I joined my friend and next door neighbor Andy Hazen this weekend, on one of his two-day-long training rides in his preparation for the 2,745 mile Tour Divide race starting June 8th, arguably the most challenging mountain bike time trial on the planet.
We were riding on the Downeast Sunrise Trail, an 87 mile section of old railroad bed that had been converted to a gravel rails-to-trails corridor. Andy completed it up-and-back twice in this past three weeks after Tour Divide guru Matthew Lee Matthew Lee (Cannondale Factory Racing) and director of the unsupported race, phoned him and encouraged Andy to train on as much gravel as possible. Two weeks ago Andy churned out 170 miles in 18 hours, riding a fully loaded camping/ parts/ tools rig.
Yesterday ( Saturday) I completed 50 miles on my Pugsley bike, outfitted with a rear rack, a pair of panniers and a frame bag.
Today we started humping back to Cherryfield at 6 AM, after walking up to 27 degrees inside the tents. Ice coated everything around us- the water in the ditches, swamps, and even the road under our tires. This was full-on winter riding conditions even though it is April 28. Moving at 10 miles an hour creates a windchill equivalent to 19 degrees, an that is real cold, hour after hour. The best decision I made before I left was to return home and grab my winter riding boots and insulated winter mittens. My hands and feet were not painful, just mildly uncomfortable. I had 4 layers on up top.
Yesterday’s ride headed east was mostly fun, with 15-30 MPH winds at our backs.
We saw no other bikers all weekend. There were no real hills, due to it being a railroad bed through mostly swamps and bogs.
There aren’t that many places to camp on the sunrise Trail, certainly no promoted sites. Not too far from Cherryfield was a large cemetery where you could stealth camp. Then, a place past a picnic table right beside the Machias River. After mile 70 there is another place for 2 tents near 2 picnic tables over by Cathance Stream. We were lucky to find an elevated head piece of land near a field by a place called Robinson’s Camps at milepost 80.
There is no need to carry much food. We bought lunch the first day at Helen’s restaurant in Machias. Mileposts occur every mile, with marked gravel crossroads alerting you to lodging, grocery, and cafe options.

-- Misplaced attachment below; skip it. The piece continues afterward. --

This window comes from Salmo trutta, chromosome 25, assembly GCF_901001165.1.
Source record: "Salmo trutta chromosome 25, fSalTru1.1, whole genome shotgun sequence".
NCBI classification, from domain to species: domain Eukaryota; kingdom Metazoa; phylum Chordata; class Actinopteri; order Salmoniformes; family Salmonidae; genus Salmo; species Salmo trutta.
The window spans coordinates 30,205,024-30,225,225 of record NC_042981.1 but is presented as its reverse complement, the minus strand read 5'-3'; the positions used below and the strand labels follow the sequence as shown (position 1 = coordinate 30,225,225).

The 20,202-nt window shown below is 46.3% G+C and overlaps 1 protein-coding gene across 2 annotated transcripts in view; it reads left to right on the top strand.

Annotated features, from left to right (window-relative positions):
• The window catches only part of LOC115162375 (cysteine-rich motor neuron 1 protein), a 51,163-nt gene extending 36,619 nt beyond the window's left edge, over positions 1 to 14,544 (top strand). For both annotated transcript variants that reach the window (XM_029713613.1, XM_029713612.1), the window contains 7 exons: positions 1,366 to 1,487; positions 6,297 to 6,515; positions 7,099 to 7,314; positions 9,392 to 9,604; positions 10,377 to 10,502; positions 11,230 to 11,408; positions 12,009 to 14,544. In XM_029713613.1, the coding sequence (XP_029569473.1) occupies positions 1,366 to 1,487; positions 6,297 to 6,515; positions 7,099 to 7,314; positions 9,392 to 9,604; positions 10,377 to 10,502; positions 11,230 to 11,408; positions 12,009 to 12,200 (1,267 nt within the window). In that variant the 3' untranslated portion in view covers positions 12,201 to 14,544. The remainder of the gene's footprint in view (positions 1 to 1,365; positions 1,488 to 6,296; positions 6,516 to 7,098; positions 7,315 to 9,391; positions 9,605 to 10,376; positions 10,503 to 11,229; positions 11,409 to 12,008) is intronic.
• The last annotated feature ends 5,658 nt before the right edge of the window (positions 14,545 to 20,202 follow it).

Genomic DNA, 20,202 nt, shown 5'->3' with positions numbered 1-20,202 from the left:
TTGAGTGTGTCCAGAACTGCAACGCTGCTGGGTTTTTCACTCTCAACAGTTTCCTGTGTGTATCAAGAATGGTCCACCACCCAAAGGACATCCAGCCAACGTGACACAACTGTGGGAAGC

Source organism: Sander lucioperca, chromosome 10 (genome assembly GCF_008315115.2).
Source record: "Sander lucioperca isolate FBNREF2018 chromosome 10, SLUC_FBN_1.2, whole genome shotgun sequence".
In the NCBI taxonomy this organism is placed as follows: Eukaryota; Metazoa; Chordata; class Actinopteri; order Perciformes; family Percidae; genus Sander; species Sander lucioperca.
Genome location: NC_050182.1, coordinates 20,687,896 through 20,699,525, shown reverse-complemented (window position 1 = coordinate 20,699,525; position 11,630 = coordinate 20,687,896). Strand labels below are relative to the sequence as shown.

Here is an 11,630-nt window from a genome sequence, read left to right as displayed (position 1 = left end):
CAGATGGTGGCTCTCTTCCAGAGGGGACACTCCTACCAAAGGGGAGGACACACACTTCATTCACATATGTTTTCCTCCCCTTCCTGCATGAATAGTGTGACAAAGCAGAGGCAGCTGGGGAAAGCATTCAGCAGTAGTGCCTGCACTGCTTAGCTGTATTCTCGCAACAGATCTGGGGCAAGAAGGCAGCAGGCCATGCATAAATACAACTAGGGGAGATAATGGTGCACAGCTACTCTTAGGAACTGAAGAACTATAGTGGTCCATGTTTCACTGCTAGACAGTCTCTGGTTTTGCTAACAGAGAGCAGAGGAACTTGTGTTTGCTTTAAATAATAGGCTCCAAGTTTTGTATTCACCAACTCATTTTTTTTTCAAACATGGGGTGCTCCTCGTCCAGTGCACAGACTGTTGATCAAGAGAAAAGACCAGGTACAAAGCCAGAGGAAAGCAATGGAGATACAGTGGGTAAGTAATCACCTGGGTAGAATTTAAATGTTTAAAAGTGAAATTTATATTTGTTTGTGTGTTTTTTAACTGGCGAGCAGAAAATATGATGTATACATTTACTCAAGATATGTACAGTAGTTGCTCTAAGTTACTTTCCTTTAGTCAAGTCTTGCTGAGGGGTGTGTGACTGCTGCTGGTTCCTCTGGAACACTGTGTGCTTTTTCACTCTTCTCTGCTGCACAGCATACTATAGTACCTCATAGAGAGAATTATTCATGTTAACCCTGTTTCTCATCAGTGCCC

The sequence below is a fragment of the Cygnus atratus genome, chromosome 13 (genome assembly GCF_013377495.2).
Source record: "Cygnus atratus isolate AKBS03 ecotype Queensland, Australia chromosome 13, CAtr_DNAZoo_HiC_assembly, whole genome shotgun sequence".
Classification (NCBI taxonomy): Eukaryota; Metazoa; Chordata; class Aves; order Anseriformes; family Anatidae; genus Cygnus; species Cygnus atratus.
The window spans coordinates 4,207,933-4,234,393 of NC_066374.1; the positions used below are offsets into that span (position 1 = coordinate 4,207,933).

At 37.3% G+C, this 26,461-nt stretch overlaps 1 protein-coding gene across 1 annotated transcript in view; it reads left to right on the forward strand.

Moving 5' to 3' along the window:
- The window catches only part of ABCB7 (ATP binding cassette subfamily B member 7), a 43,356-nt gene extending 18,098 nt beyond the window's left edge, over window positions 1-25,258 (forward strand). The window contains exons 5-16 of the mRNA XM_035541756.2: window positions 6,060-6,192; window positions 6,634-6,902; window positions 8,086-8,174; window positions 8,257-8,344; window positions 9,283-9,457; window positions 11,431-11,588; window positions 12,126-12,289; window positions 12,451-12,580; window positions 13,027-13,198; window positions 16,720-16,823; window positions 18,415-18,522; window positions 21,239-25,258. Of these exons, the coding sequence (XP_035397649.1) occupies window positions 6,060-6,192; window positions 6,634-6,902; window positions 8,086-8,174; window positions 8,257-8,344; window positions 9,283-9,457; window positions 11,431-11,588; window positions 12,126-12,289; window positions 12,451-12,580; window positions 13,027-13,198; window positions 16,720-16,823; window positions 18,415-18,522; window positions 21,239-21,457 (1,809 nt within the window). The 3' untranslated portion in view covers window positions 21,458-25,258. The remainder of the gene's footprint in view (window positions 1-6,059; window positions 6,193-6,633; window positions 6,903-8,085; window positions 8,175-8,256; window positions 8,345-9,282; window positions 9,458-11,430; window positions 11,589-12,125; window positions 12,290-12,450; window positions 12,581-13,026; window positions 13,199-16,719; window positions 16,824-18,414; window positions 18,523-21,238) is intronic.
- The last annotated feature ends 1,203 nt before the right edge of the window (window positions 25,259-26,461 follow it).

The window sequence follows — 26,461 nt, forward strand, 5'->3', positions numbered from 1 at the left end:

We saw quite a bit of wildlife this weekend, including partridges, snowshoe hares, a nesting osprey, various song birds, and a close-up sighting of a moose. We also saw bear scat in the road, but no bears. We were up riding by 6 AM on Saturday, with no wind until we hit East Machias, where we made the bend around the river and turned due west toward Machias where the cold, strong headwind made pedaling more difficult.
After breakfast and warming up at Dunkin Donuts, we ground out more miles, trying to maintain a 10 mph pace, where you click off a mile every 6 minutes. We advanced against the cold wind and repeatedly moved to the side for more than 100 ATV’s that were out for a Sunday ride. I was plumb done after 53 miles to Cherryfield, where I had my car parked. Andy wanted more, so he continued alone the last 30 into Ellsworth, where I picked him up at the start of the Trail at the Washington Junction railway yard.
I really enjoyed this bike packing thing. It is challenging and interesting to make so many miles in one day, on your own power. Often you hear criticism about backpackers who like to walk quickly out on the trails- “Why walk so fast that you don’t have enough time to see anything?” Well, biking is MUCH faster and you still see plenty- actually more. On a backpacking trip I would have covered maybe 30 miles instead of over 100. It’s all good!
I would definitely do this again, but not during June- when the mosquitoes would be insane due to the constant flowage that surrounds the corridor. I want to end by going into Dennysville, and head down Route 1 and camp at Cobscook Bay State park, one of my favorite camping places in Maine.